What Lions Fans Learned from the 2013 NFL Scouting Combine

Use your ← → (arrow) keys to browse more stories
What Lions Fans Learned from the 2013 NFL Scouting Combine
Joe Robbins/Getty Images

With the fifth pick of the 2013 NFL draft, there are a ton of ways the Detroit Lions can go and we got a great look at some options for them at the 2013 NFL Scouting Combine.

There are plenty of takeaways from the event, and here are a few Lions fans should concentrate on from here on out.

Lions Almost Can't Lose

There is no such thing as a sure thing, especially in the NFL draft. That said, this team is in a great position to grab a top player for any one of a number of needs.

Joe Robbins/Getty Images
Vaccaro is just one of a number of players who could have a huge positive impact for the Lions

Sure, there aren't any running backs or wide receivers worth the fifth pick, but the draft has plenty of depth at those positions. I would also say fifth is a bit too high for a safety, though I can see an argument, especially for Kenny Vaccaro.

Some combination of Vaccaro, Luke Joeckel, Eric Fisher, Bjoern Werner, Dee Milliner, Dion Jordan, Lane Johnson, Jarvis Jones and more will be there.

Barring a bizarre grab of a skill position player they don't need or a punter, it's going to be hard to go with a bad position.

Of course, there could be busts even among players who look great right now.

Still, those are the risks with any draft for any team. As it stands, there are a ton of very talented players to grab with the No. 5 pick.

I just happen to think one fits best.

Secondary Could Set Table with Milliner for a Long Time

Begin the debate!

I've already seen the split among fans and media as to whether Milliner is worth the No. 5 pick.

Listen, if they see Fisher or Joeckel sitting there, could I complain? I couldn't, because both guys are very talented and worth the pick—even if offensive line is a far lower need than secondary.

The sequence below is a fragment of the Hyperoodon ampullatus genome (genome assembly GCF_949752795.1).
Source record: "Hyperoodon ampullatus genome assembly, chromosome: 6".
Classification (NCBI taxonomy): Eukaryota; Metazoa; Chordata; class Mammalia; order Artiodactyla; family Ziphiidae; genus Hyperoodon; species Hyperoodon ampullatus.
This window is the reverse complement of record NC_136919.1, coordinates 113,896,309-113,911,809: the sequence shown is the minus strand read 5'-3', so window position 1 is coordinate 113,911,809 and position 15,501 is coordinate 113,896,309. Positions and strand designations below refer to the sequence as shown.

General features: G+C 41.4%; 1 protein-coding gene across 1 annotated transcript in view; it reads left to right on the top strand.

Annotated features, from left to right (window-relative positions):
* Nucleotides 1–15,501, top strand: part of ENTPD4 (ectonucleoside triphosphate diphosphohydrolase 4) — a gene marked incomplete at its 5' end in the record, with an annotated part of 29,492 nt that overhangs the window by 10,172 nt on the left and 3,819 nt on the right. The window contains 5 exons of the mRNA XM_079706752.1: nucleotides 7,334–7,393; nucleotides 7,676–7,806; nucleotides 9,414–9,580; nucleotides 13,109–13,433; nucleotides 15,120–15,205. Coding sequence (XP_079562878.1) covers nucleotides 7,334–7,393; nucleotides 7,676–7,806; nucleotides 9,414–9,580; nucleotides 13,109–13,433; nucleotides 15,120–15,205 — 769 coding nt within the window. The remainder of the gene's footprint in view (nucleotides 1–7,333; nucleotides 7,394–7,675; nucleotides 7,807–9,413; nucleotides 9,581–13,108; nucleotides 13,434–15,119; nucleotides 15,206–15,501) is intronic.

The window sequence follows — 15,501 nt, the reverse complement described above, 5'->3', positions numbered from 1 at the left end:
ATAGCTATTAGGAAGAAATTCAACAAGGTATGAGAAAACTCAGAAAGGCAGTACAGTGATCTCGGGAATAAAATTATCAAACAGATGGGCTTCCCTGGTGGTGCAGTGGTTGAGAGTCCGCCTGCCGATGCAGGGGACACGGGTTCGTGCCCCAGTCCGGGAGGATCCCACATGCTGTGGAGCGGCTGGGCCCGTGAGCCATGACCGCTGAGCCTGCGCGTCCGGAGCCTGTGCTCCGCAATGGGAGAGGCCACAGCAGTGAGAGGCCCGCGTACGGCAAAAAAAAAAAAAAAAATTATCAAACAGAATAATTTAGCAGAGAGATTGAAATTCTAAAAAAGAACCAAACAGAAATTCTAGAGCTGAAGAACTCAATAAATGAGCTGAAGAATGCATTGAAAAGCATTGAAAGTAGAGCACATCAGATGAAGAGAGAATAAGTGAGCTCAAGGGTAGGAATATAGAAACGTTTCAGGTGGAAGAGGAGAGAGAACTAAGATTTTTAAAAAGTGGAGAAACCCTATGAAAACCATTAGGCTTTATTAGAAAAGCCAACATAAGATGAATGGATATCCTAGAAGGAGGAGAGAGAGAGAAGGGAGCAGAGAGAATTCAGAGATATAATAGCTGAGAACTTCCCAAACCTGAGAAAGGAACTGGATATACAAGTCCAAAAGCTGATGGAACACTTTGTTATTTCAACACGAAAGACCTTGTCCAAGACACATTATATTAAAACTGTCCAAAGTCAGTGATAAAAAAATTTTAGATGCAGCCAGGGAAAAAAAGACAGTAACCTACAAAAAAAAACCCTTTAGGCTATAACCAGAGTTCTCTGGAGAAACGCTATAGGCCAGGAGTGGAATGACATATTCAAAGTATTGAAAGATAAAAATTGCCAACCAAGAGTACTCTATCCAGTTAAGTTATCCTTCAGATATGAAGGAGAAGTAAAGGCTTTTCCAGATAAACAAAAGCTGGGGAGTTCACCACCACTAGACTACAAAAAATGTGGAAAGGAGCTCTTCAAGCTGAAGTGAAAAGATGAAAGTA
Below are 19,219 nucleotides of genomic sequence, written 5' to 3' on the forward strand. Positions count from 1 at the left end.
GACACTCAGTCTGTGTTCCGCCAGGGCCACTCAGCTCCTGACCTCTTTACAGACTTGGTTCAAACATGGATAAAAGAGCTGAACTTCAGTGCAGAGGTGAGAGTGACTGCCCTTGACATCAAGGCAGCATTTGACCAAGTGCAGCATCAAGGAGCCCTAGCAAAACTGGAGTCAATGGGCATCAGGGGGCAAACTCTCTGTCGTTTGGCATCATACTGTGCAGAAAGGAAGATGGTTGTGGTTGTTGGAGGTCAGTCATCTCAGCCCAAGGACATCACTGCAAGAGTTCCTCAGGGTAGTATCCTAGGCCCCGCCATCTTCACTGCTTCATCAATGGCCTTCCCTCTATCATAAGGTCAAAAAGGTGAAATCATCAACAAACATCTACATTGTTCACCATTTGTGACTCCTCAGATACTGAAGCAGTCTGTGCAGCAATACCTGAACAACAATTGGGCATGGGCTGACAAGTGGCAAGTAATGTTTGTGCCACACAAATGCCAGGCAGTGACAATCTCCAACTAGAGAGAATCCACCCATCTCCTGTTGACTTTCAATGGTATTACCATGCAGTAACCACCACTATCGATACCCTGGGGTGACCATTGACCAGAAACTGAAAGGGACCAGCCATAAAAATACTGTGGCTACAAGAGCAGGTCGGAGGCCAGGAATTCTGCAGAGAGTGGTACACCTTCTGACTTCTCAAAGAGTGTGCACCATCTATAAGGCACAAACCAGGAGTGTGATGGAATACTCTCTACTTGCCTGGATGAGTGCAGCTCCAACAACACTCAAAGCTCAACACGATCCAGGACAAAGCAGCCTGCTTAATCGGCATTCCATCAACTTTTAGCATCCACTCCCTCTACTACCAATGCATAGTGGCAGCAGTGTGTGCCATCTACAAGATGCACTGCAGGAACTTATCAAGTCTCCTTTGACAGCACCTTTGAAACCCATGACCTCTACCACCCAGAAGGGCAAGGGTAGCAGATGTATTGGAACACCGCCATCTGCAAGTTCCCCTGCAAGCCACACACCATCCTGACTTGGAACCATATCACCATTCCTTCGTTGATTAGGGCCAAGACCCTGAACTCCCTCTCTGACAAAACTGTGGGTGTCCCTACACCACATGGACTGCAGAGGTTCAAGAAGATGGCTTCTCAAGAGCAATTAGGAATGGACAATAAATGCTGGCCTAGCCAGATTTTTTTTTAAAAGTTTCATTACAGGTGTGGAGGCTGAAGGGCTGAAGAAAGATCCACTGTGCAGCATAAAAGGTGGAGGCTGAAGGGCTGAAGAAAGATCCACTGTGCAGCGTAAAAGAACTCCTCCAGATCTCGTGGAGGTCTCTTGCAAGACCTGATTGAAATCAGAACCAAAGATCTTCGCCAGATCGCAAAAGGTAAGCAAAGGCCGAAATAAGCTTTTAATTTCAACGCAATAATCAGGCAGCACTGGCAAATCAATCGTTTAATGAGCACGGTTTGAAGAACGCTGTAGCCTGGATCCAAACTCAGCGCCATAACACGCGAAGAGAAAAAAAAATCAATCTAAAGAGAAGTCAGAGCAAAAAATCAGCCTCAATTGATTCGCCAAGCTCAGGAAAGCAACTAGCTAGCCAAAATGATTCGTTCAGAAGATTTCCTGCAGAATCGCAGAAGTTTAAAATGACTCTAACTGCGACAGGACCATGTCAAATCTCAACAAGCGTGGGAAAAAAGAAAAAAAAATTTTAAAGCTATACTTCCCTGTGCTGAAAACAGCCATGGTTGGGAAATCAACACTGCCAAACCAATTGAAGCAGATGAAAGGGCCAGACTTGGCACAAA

And some will say Vaccaro is a better fit because safety is also a huge need. Again, I can't fault it.

Joe Robbins/Getty Images

However for me, the corners are a bigger issues and all Dee Milliner did at the combine was solidify my desire to see him in a Lions jersey.

He didn't have the greatest combine, mind you, fighting off a torn labrum. However, his biggest issue for people (not me, but many others) was speed, and he answered the bell on that.

Is he as good as Patrick Peterson? Perhaps not. However, the Lions need to stop waiting on corners and safeties, hoping to strike gold in later rounds. It isn't working.

The drop-off from Milliner to the next corner is steep. I love his cover skills and his overall ability to ball—while not a ball hawk by any stretch, he could be the cornerstone of the Detroit secondary for years to come.

Like I said in the first paragraph though—it's going to be hard for the Lions to go wrong at five.

And here's the thing...

They Can Lock a Franchise LT if One Is Left

I am not as high on Lane Johnson as some are, but I do love Fisher and Joeckel, even though the offensive line is OK as is.